Today, March 8, 2012 we join women across the country – and across the globe – in celebration International Women’s Day. Here at Insiders Health we have chosen three influential women to recognize. Each of these women, in her own way, has contributed to standing up for women’s rights: physically, mentally, and emotionally. Join us as we highlight the works of Jean Kilbourne, Somaly Mam and Betty Ford.
“Mirror, mirror on the wall, who’s the fairest of them all?” It is a phrase a good majority of women are familiar with; a phrase that nowadays has far deeper meaning and where heart-wrenching, crushing inferiority complexes are born.
All too often women feel they don’t measure up in comparison to the stunning models flaunting perfection in nearly every fashion magazine. Perfect skin. Perfect hair. Perfect bodies. Everywhere we turn advertisements are thrust under our noses suggesting that we are not pretty enough, smart enough or skinny enough.
Advertisers are creating illustrious illusions in their depiction of women; who we should be rather than who we really are. The media feeds into our insecurities and screams, “You lack this; we can provide it.” Media has taken the lead in shaping our delusional ideals of the perfect woman, thus leading women everywhere to their mirrors in judgment of themselves. More often than not, the image staring back does not measure up to society's standards of beauty that is put forth by the media. It is a perfect, unhealthy beauty difficult to achieve and maintain. No wonder countless women are struggling with eating disorders and distorted self-perceptions. Advertising is slowly but surely killing the self-image of females everywhere.
But one woman is working hard to change the status quo. Feminist author, filmmaker and speaker, Jean Kilbourne is on a mission to remake the way advertisers depict women. For the past four decades, Kilbourne has been bringing to light the negative impact advertising has on the female psyche. She is the ultimate critic of advertising . . . and rightfully so. At a time when media literacy and female cultural studies were simply on the horizon, Kilbourne was at the helm of spreading awareness regarding the unhealthy effects of advertising. After clipping advertisements and sticking them to her refrigerator, Kilbourne soon discovered a disturbing trend in cultural media patterns. And she decided to do something about it. That was 1968.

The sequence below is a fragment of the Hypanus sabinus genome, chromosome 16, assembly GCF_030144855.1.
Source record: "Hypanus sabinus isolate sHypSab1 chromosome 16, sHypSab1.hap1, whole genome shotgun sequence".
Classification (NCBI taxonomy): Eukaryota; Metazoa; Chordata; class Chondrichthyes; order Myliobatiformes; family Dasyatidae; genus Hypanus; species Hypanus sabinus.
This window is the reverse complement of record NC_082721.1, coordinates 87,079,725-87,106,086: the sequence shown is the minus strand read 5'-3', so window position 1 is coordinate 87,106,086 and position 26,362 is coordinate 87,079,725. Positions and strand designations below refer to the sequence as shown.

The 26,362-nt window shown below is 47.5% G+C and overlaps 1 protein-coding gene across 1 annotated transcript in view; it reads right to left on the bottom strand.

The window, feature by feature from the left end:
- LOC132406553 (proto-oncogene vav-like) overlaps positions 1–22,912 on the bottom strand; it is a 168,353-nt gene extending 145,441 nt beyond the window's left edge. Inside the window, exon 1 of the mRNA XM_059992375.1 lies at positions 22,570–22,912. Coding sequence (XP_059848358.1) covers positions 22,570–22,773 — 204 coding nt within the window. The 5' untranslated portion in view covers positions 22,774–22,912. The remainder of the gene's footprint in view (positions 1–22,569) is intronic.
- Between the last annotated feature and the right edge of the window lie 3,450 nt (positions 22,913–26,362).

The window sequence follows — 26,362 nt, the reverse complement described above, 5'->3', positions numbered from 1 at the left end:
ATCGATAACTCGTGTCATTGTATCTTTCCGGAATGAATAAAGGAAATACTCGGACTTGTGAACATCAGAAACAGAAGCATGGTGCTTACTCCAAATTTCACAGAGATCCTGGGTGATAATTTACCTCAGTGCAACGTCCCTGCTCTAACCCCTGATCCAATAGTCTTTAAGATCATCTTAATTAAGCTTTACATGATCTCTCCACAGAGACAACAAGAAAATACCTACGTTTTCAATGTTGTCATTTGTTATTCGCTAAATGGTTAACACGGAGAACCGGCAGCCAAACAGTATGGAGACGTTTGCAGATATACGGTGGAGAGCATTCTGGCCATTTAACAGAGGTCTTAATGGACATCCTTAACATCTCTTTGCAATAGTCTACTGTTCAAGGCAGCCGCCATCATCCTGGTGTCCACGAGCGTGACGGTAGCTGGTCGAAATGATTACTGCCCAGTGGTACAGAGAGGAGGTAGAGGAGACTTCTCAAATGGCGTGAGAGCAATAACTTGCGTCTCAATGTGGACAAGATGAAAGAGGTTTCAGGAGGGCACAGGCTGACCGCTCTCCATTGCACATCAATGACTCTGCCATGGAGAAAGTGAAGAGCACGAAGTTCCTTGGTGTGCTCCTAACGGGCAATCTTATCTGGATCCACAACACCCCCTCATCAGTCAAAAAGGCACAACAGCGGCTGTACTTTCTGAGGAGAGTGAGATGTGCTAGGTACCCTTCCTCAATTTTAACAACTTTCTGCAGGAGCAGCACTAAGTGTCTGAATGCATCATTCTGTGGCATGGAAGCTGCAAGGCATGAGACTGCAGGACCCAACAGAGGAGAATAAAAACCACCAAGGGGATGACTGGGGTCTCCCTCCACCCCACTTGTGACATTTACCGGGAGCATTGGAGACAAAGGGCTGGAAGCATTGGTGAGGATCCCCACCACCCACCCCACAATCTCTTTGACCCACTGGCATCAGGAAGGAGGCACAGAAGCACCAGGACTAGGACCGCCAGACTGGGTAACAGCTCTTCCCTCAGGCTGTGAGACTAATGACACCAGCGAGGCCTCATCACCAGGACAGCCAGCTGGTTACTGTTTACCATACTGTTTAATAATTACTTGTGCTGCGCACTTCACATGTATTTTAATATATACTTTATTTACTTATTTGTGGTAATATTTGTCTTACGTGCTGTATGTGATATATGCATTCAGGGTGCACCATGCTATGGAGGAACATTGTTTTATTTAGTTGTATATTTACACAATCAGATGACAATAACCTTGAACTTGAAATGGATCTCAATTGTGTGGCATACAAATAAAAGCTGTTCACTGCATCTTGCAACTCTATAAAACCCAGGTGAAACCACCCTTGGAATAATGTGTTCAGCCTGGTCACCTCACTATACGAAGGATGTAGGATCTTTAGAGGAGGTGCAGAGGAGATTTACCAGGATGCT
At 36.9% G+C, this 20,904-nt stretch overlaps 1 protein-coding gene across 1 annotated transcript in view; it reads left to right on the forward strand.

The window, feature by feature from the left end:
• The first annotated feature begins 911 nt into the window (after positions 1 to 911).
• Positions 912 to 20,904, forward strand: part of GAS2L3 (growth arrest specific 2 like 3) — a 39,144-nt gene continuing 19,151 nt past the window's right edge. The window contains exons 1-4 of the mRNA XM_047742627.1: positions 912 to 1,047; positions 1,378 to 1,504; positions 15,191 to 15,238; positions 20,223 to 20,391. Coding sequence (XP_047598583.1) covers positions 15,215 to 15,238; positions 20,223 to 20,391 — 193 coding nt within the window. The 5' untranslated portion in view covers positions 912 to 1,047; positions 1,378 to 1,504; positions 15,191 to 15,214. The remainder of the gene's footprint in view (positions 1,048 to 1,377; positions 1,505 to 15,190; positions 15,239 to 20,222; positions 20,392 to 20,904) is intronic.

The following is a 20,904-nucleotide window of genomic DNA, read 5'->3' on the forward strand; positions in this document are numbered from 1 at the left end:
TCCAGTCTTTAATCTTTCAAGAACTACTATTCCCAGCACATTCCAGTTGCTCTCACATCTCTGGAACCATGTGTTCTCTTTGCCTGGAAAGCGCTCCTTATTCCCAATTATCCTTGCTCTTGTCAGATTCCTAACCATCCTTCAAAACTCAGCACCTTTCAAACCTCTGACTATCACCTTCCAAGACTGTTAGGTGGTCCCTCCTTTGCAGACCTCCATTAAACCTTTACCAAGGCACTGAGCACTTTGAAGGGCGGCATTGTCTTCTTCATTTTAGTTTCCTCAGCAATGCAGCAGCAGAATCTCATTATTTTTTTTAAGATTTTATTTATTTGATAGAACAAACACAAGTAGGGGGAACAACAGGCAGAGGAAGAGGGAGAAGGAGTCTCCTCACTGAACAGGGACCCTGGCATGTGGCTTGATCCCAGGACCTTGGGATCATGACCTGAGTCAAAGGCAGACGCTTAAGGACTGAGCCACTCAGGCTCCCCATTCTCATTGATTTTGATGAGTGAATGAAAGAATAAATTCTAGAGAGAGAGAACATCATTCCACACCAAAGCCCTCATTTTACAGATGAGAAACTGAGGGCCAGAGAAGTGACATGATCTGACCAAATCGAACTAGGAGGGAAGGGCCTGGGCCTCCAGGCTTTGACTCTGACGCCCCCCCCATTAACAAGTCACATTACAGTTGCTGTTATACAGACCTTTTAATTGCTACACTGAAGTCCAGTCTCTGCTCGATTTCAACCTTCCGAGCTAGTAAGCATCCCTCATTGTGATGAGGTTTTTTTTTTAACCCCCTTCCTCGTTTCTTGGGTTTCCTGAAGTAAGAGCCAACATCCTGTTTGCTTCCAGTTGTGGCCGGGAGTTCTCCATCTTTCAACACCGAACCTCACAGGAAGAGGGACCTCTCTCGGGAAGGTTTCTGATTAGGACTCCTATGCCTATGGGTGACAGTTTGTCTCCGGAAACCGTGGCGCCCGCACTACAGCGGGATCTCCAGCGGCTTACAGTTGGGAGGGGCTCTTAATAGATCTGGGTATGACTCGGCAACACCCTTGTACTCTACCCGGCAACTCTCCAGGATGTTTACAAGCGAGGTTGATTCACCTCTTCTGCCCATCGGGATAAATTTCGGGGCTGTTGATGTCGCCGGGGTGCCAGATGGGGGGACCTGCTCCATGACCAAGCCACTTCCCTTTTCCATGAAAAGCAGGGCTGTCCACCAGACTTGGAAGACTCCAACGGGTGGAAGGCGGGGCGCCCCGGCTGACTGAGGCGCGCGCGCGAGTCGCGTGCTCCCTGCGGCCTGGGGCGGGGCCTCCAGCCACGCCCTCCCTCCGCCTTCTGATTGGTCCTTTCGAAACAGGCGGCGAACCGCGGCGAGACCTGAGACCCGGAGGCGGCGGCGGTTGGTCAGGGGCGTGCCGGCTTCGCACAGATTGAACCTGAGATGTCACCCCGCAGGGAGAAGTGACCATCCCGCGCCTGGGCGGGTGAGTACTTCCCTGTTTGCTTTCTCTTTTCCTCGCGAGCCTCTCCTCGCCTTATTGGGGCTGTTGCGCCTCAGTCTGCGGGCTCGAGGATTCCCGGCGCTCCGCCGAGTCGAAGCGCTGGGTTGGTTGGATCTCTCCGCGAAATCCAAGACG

Granted, some attempts recently have been made to re-structure the media’s ideal of the “perfect woman.” The extremely underweight and malnourished models we see in magazines have spurred enormous controversy and finally prompted the Council of Fashion Designers of America (CFDA) to take action. Last month, the CFDA updated their guidelines on model health. Time will tell whether these new regulations will truly work. In 2004 Dove launched a highly publicized marketing campaign called “The Dove Campaign for Real Beauty,” a movement designed to create “a world where beauty is a source of confidence, not anxiety.” And yet, the plus-size models featured in the campaign display perfectly rounded curves sans cellulite, airbrushed to perfection . . . now simply a slightly larger version of perfection. It is still a form of artful deception, an illusion, smoke and mirrors.